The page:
Down Syndrome’s extra chromosome shut down in lab cells

The insertion of one gene can shut down the extra chromosome which causes Down Syndrome, according to a study published today in Nature.

A dreadful disease

dsDown Syndrome (DS), also known as trisomy 21, is a genetic disorder caused by the presence of all or part of a third copy of chromosome 21. It’s the most common chromosome abnormality in humans, and it is commonly associated with a delay in cognitive ability (usually mental retardation), physical growth, and a set of distinctive facial characteristics. Down syndrome is named after John Langdon Down, the British physician who described the syndrome in 1866.

It’s estimated that approximately 1 in every 700 hundred babies are born with DS. There is no cure, no real improvement treatment, and while this method doesn’t provide a cure, it is the stepping stone in developing a treatment.

“It’s a strategy that can be applied in multiple ways, and I think can be useful right now,” says Jeanne Lawrence, a cell biologist at the University of Massachusetts Medical School in Worcester, and the lead author of the study.

First steps

Lawrence and her team devised an approach to mimic the natural process that silences one of the 2 X chromosomes carried by all female mammals (men carry XY instead of XX). Both chromosomes contain a gene called XIST (the X-inactivation gene), which, if activated, produces an RNA molecule which surrounds the the chromosome entirely, sealing it away from other reactions. In female mammals, one copy of the XIST gene is activated — silencing the X chromosome on which it resides.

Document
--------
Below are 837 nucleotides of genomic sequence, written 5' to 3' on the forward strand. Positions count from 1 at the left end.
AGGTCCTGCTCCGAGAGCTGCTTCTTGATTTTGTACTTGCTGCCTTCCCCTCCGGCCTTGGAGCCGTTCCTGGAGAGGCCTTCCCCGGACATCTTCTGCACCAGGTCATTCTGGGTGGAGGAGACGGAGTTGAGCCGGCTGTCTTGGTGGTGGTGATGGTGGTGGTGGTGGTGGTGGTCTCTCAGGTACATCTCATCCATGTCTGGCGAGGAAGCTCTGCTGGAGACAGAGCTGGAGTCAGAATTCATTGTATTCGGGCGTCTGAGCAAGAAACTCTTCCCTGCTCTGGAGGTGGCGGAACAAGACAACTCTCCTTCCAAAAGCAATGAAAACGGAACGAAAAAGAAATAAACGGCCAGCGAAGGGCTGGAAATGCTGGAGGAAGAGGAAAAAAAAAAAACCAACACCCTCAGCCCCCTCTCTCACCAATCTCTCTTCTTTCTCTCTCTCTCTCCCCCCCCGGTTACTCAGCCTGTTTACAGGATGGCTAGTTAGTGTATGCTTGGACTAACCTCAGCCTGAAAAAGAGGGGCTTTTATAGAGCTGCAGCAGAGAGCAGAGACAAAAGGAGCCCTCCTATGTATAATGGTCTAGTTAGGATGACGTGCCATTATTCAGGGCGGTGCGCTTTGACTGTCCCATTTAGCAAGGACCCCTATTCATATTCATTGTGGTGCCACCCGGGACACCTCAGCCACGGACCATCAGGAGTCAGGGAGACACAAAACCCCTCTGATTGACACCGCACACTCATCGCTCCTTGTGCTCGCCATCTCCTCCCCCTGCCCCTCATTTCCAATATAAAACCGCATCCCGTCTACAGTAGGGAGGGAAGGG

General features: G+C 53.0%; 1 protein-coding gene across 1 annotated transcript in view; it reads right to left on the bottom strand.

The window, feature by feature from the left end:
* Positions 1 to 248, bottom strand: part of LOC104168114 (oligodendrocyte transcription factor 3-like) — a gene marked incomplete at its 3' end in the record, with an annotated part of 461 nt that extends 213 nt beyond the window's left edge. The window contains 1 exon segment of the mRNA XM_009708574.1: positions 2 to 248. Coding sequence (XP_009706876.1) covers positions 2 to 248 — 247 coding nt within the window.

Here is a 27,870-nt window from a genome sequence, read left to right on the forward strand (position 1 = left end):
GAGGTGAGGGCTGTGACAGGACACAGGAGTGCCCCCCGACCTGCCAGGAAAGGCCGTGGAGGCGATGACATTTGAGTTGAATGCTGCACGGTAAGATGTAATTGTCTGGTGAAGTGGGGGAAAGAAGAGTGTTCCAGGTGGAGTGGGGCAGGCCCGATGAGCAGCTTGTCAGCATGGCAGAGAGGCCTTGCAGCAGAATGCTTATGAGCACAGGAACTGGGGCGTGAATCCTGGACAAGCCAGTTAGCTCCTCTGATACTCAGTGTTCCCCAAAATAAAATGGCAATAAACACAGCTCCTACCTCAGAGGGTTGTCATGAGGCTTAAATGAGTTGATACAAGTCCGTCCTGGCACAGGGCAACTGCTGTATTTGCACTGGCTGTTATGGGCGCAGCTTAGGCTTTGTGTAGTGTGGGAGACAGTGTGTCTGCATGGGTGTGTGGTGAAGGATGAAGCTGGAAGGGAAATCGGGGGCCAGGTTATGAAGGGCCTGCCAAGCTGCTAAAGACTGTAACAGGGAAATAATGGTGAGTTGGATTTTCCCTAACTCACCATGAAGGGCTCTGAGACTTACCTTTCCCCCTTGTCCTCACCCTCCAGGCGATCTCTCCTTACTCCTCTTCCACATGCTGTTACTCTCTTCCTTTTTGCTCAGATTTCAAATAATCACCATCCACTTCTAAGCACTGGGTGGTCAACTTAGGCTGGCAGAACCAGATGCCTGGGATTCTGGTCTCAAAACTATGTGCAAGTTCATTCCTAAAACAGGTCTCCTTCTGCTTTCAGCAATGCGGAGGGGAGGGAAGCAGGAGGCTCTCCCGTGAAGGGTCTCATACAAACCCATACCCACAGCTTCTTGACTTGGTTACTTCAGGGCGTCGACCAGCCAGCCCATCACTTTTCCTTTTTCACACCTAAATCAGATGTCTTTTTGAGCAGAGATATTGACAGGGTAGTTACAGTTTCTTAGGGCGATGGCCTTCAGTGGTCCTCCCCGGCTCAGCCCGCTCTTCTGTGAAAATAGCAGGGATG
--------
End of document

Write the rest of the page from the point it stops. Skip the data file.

The team then spliced the XIST gene into one of the three copies of chromosome 21 in cells from people suffering from Down Syndrome. They also inserted a genetic switch that allowed them to turn on XIST by dosing the cells with an antibiotic (doxycycline).

“The idea of shutting off a whole chromosome is extremely interesting” in Down’s syndrome research, says stem-cell researcher Nissim Benvenisty of Hebrew University in Jerusalem. He anticipates future studies that split altered cells into two batches — one with the extra chromosome 21 turned on, and one with it off — to compare how they function and respond to treatments.

Even though the experiment was successful on lab cells, the method has its drawbacks – turning on XIST may not block all gene expression in the extra chromosome, and the results are hard to estimate if this would happen.

Still, this is a promising step towards developing innovative, efficient treatment for people suffering from Down Syndrome.

Scientific reference: doi:10.1038/nature.2013.13406

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